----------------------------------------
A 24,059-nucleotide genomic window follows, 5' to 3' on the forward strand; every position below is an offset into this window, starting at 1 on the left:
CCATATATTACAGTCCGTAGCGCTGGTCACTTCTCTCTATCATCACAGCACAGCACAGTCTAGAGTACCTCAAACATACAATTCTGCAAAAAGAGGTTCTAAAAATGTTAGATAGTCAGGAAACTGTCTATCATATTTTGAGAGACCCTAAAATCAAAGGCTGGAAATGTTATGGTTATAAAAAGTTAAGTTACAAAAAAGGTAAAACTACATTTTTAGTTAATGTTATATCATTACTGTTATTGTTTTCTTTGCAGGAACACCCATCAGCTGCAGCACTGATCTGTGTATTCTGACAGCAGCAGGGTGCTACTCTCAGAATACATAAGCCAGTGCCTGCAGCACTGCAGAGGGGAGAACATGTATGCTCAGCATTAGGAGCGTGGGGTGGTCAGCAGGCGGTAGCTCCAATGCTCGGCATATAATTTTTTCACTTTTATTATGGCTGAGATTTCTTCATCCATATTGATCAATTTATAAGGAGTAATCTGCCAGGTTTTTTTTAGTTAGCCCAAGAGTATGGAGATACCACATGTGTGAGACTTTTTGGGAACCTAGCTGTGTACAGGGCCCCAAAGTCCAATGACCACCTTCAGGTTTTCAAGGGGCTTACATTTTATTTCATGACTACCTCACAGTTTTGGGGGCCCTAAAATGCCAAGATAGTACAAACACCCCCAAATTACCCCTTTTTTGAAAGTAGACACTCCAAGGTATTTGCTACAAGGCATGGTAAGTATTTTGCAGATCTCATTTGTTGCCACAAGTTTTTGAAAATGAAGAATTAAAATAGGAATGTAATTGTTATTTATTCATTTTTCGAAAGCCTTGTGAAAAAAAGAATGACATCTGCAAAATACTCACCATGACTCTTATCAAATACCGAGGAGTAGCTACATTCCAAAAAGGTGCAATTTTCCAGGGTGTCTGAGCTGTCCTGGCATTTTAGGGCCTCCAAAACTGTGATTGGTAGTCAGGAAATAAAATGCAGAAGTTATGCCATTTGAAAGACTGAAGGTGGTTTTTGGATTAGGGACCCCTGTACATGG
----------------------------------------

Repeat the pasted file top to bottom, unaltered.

A 24,059-nucleotide genomic window follows, 5' to 3' on the forward strand; every position below is an offset into this window, starting at 1 on the left:
CCATATATTACAGTCCGTAGCGCTGGTCACTTCTCTCTATCATCACAGCACAGCACAGTCTAGAGTACCTCAAACATACAATTCTGCAAAAAGAGGTTCTAAAAATGTTAGATAGTCAGGAAACTGTCTATCATATTTTGAGAGACCCTAAAATCAAAGGCTGGAAATGTTATGGTTATAAAAAGTTAAGTTACAAAAAAGGTAAAACTACATTTTTAGTTAATGTTATATCATTACTGTTATTGTTTTCTTTGCAGGAACACCCATCAGCTGCAGCACTGATCTGTGTATTCTGACAGCAGCAGGGTGCTACTCTCAGAATACATAAGCCAGTGCCTGCAGCACTGCAGAGGGGAGAACATGTATGCTCAGCATTAGGAGCGTGGGGTGGTCAGCAGGCGGTAGCTCCAATGCTCGGCATATAATTTTTTCACTTTTATTATGGCTGAGATTTCTTCATCCATATTGATCAATTTATAAGGAGTAATCTGCCAGGTTTTTTTTAGTTAGCCCAAGAGTATGGAGATACCACATGTGTGAGACTTTTTGGGAACCTAGCTGTGTACAGGGCCCCAAAGTCCAATGACCACCTTCAGGTTTTCAAGGGGCTTACATTTTATTTCATGACTACCTCACAGTTTTGGGGGCCCTAAAATGCCAAGATAGTACAAACACCCCCAAATTACCCCTTTTTTGAAAGTAGACACTCCAAGGTATTTGCTACAAGGCATGGTAAGTATTTTGCAGATCTCATTTGTTGCCACAAGTTTTTGAAAATGAAGAATTAAAATAGGAATGTAATTGTTATTTATTCATTTTTCGAAAGCCTTGTGAAAAAAAGAATGACATCTGCAAAATACTCACCATGACTCTTATCAAATACCGAGGAGTAGCTACATTCCAAAAAGGTGCAATTTTCCAGGGTGTCTGAGCTGTCCTGGCATTTTAGGGCCTCCAAAACTGTGATTGGTAGTCAGGAAATAAAATGCAGAAGTTATGCCATTTGAAAGACTGAAGGTGGTTTTTGGATTAGGGACCCCTGTACATGG